Pointing to an overwhelming rebuke by the House, opponents of an agreement that would allow Mexican trucks to travel freely on U.S. roads are demanding the Department of Transportation come forward and tell the American public whether or not the program will begin next month, reports WND columnist Jerome Corsi.

Last month, the House passed a measure 411–3, the Safe American Roads Act, to limit the secretary of transportation’s authority to allow Mexican trucks to operate beyond U.S. cities and commercial zones on the border. Safety requirements also were enacted in the Iraq supplemental funding bill. But this week, amid a series of high-level meetings, the DOT appears ready to move ahead with the program.

Todd Spencer, executive vice president of the Owner-Operator Independent Drivers Association, the OOIDA, wants an official statement confirming or denying reports the controversial program will commence July 15.

“How many times will DOT and the Bush administration thumb their noses at Congress and the American people,” Spencer asked in a telephone interview with Corsi yesterday.

“That DOT would even consider starting the Mexican trucking company demonstration project now is brazen and outlandish, especially after the important safety requirements put in place and the Safe American Roads Act passed by the House. Doesn’t the vote taken in the House mean anything to DOT?”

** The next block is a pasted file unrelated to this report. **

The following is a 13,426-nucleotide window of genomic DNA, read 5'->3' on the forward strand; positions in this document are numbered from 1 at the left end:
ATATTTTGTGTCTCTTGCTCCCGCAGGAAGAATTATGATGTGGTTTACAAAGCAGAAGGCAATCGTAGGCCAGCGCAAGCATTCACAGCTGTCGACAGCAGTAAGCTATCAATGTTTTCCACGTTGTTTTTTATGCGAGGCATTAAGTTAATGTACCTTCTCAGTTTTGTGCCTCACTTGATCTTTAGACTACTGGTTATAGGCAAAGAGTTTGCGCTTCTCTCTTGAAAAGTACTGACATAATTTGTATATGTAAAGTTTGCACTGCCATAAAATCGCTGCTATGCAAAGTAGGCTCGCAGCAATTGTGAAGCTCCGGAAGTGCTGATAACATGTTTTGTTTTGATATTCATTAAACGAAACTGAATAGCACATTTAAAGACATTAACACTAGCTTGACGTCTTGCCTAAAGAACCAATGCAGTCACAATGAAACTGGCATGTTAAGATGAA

The White House and the DOT declined to comment.

DOT officials pushing to start the Mexican truck project argue the Senate has not acted on the House measure, and there is no certainty President Bush would sign the bill or that Congress would override a veto. Corsi says the DOT also is also considering brushing aside provisions in the Iraq emergency funding legislation signed into law by Bush May 25 requiring the agency to validate that a series of safety concerns have been resolved.

Supporters of the program within the DOT also argue the May filing by the Federal Motor Carrier Safety Administration in the Federal Register satisfied the House bill’s requirements to post safety regulations approved by the Inspector General before the test can begin.

Spencer argues the supplemental funding bill demanded verification of safety issues that the DOT did not provide in its Federal Register filing.

“If DOT wants to comply with the law, there is really no alternative but to declare that the Mexican trucking demonstration project has been officially put on hold until the new legal requirements are met,” Spencer insisted.

WND has reported the White House has pressed forward with the Mexican truck test despite the apparent scrambling DOT and FMCSA have made to answer objections from the trucking industry, from Congress and from the public over the test since the initial Feb. 23 announcement.

Key program elements remain cloudy. WND documented, for instance, that no criminal database exists on a national level in Mexico to verify Mexican drivers admitted in the test have no criminal basis.

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